Override governor's veto on inmate drug treatment program

In a misguided and shortsighted policy decision, Gov. Rick Scott vetoed legislation that contained a proven method for rehabilitating prison inmates and reducing Florida's high recidivism rate -- substance abuse treatment. Even the Legislature's tough-on-crime conservatives support this sound public policy.

The measure passed unanimously in the Senate and by a 112-4 margin in the House. With those overwhelming margins, the Legislature should override the veto at the next opportunity.

Years in the making, the legislation was a modest reform that only permitted non-violent and well-behaved drug addicts to enter treatment after serving half their sentences but remaining in state custody while in a re-entry program. Only an estimated 350 inmates would currently qualify, this out of prison population that has soared to 100,000.

But the governor rejected this attempt to reduce prison costs and recidivism, citing public safety. In his veto statement, Scott wrote: "Justice to victims of crime is not served when a criminal is permitted to be released early from a sentence imposed by the courts. This bill would permit criminals to be released after serving 50 percent of their sentences, thus creating an unwarranted exception to the rule that inmates serve 85 percent of their imposed sentences."

That's somewhat disingenuous since the bill required a minimum of six months in a re-entry program. Florida's harsh 85 percent mandate does not allow for exceptions and places an expensive burden on taxpayers.

The governor's contention about public safety misses the mark, too. Upon completing substance abuse treatment while also receiving educational benefits, freed inmates would be much better equipped to re-enter society as productive members.

Ironically, last year Scott signed legislation that made more nonviolent offenders eligible for drug courts and addiction treatment programs, with the expectation that the state would save money by avoiding expensive prison terms. That measure also passed the Legislature with near unanimous passage, with only one negative vote in the House.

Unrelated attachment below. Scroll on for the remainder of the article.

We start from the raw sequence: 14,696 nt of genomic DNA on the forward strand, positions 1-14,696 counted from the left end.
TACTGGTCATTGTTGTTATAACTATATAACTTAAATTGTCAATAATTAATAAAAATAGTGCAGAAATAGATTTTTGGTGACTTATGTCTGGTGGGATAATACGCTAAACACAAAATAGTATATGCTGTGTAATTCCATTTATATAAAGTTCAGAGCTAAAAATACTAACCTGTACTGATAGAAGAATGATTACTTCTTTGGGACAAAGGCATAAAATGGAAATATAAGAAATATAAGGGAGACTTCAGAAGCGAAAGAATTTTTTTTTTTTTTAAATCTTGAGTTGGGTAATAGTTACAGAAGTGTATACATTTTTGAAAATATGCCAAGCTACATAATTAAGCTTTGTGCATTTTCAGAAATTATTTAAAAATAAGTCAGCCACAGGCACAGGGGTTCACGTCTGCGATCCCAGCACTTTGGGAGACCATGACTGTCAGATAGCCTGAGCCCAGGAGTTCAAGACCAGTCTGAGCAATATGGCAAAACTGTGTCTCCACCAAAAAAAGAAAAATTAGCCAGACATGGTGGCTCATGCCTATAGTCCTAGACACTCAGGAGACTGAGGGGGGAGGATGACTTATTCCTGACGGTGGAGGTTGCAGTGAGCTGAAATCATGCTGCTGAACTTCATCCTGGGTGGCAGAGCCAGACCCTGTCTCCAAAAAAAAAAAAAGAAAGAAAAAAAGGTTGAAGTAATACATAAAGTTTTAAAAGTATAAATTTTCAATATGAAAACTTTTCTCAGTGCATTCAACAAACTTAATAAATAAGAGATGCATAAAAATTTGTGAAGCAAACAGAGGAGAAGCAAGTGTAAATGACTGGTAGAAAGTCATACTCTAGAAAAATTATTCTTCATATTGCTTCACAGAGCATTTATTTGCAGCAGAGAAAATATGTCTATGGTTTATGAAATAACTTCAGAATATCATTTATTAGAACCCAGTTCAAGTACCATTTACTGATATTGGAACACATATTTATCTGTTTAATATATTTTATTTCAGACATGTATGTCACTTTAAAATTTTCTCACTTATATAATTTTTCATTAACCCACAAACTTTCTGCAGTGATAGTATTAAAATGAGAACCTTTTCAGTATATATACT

Rep. Darryl Rouson, whose House District 55 includes portions of Manatee and Sarasota counties, has long championed drug treatment programs and co-sponsored the House version of the vetoed bill.

In a rebuttal to the veto, Rouson stated: "We should never be soft on violent crime or real crime. HB 177 is a step toward what some are calling 'Smart Justice.' What this law seeks to do is prevent avoidable and treatable recidivism by treating the underlying causes of those who offend and preventing them from a revolving pattern of doing additional harm to our community."

Conservatives such as former Florida Gov. Jeb Bush, anti-tax crusader Grover Norquist and former federal drug czar William Bennett endorse the "Right on Crime" movement, which operates under this declaration: "The Conservative Case For Reform."

One of the organization's priorities is substance abuse, framing the issue with this statement:

"In 2006, the United States arrested approximately 1.89 million people for drug-related offenses, up from 581,000 in 1980. Many of these offenders were incarcerated for non-violent crimes. They were not immediate threats to public safety, but it was in society's best interest to ensure that they stopped abusing drugs. Taxpayers are entitled to ask whether incarceration is accomplishing that goal."

Florida's Legislature acted on those very ideas with a modest measure that a conservative governor dedicated to small government and cost controls should have embraced. With a veto override, the Legislature would remind him that public safety can be served with drug treatment programs.